7. The primary purpose of the IG is to lead on the implementation of effective counter fraud policy across SG. The IG also monitors relevant cases of suspected external and internal fraud that are reported to the Fraud Response Team through formal reporting lines. It is also available to advise on the handling of specific cases of external and internal fraud where required.

8. The permanent members of the IG are:

  • The SG Counter Fraud Champion (Chair)
  • The SG Senior Risk Manager (Head of the Fraud Response Team)
  • The Head of Finance Programme Management
  • The Head of Finance Policy
  • A nominated HR representative
  • The Chief Security Officer
  • A nominated Scottish Government Legal Directorate (SGLD) advisor
  • A nominated Internal Auditor

9. The IG may co-opt additional members with particular knowledge or expertise to assist in consideration of a specific case or require individual members of staff to attend its meetings.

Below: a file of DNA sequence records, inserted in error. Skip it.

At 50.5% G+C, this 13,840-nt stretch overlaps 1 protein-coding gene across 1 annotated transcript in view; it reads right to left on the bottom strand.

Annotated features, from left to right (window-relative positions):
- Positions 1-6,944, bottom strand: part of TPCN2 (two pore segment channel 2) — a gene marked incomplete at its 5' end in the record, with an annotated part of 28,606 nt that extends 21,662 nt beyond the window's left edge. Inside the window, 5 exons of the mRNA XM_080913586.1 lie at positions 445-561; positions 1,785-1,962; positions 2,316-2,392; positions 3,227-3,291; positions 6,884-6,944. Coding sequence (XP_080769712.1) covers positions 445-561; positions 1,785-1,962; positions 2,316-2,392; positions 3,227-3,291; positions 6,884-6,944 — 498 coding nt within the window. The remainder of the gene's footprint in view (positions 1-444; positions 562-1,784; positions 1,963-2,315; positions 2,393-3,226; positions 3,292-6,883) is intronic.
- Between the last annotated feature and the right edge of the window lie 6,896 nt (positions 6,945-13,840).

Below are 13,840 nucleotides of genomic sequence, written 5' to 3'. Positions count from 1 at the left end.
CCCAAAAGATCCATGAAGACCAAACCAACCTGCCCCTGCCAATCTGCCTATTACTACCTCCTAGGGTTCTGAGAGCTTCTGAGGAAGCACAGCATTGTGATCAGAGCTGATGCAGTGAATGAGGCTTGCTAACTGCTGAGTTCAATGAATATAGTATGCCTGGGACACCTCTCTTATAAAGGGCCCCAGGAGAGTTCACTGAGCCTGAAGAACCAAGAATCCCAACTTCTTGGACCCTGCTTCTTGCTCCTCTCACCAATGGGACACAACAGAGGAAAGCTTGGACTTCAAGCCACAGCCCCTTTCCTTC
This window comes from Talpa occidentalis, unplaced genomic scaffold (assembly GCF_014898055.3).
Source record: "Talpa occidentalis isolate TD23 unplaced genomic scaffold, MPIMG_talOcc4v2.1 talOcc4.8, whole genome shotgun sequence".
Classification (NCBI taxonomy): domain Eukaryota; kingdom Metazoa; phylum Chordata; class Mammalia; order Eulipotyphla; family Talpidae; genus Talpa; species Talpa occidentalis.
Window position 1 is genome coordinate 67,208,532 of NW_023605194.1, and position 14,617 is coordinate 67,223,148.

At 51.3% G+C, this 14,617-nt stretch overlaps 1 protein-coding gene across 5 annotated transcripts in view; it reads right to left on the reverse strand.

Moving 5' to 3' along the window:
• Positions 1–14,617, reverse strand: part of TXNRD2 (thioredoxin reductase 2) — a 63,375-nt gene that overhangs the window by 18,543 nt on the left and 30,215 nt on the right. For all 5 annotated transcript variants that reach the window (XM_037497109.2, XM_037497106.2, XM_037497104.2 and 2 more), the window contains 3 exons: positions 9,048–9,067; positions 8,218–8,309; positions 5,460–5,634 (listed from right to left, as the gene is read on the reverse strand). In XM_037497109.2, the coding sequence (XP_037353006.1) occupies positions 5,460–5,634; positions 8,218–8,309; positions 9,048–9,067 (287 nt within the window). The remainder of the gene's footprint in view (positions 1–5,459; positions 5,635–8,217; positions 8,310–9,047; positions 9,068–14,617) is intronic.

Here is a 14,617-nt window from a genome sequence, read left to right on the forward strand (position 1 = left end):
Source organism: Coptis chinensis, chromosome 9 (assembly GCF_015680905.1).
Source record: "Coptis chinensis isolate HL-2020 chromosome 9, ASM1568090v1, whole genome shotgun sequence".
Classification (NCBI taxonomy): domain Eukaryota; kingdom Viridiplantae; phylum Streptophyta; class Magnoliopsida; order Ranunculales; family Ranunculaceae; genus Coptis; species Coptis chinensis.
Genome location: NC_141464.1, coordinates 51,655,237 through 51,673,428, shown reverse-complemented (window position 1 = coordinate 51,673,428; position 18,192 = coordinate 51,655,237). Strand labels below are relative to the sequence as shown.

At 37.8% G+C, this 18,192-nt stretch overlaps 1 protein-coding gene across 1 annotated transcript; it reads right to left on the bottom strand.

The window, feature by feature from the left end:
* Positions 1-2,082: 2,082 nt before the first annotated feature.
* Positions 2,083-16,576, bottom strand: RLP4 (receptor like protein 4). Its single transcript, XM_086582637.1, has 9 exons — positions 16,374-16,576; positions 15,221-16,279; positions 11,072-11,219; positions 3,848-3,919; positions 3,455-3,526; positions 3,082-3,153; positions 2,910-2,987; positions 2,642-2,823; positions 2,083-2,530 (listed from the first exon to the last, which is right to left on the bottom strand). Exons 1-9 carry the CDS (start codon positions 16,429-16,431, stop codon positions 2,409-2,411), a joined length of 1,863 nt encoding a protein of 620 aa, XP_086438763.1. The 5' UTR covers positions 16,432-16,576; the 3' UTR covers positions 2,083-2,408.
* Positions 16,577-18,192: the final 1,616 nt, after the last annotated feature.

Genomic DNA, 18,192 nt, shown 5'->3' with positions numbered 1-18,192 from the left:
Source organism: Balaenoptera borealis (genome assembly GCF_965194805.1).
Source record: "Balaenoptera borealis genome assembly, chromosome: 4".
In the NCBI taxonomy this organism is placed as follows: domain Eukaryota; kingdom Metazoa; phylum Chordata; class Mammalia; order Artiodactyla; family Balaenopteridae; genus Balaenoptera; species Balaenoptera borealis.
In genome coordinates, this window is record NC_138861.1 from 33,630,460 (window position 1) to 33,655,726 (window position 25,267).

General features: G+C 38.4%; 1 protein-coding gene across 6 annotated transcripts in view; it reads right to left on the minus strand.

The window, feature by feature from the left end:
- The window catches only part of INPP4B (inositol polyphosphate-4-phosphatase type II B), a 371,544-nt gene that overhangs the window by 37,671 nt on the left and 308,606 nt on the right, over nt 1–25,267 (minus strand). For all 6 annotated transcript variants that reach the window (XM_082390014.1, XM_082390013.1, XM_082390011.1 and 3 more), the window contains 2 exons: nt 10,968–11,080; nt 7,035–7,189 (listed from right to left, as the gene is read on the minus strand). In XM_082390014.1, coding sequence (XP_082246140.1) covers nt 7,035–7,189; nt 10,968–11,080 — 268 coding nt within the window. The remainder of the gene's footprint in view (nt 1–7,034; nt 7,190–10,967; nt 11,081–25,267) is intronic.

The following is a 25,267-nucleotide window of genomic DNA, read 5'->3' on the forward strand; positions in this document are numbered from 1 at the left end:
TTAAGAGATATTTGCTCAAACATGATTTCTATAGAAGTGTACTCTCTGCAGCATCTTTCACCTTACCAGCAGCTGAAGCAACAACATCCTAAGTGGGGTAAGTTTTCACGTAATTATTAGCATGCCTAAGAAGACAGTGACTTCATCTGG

Individual IG Members

10. IG members will be responsible for ensuring the necessary action in their functional areas. The immediate actions of the functional areas, insofar as they are appropriate to the particular case, will include:

  •  Counter Fraud Champion and Fraud Response Team: lead in promoting an anti-fraud culture including communications; coordinate reporting of fraud and lessons learned across the SG, including fraud alerts; assist in assessing the risk of fraud in policies and programmes; work with counter fraud networks in the public, private and voluntary sectors; coordinate fraud investigation activity across the SG; lead, on behalf of the IG, counter fraud policy development.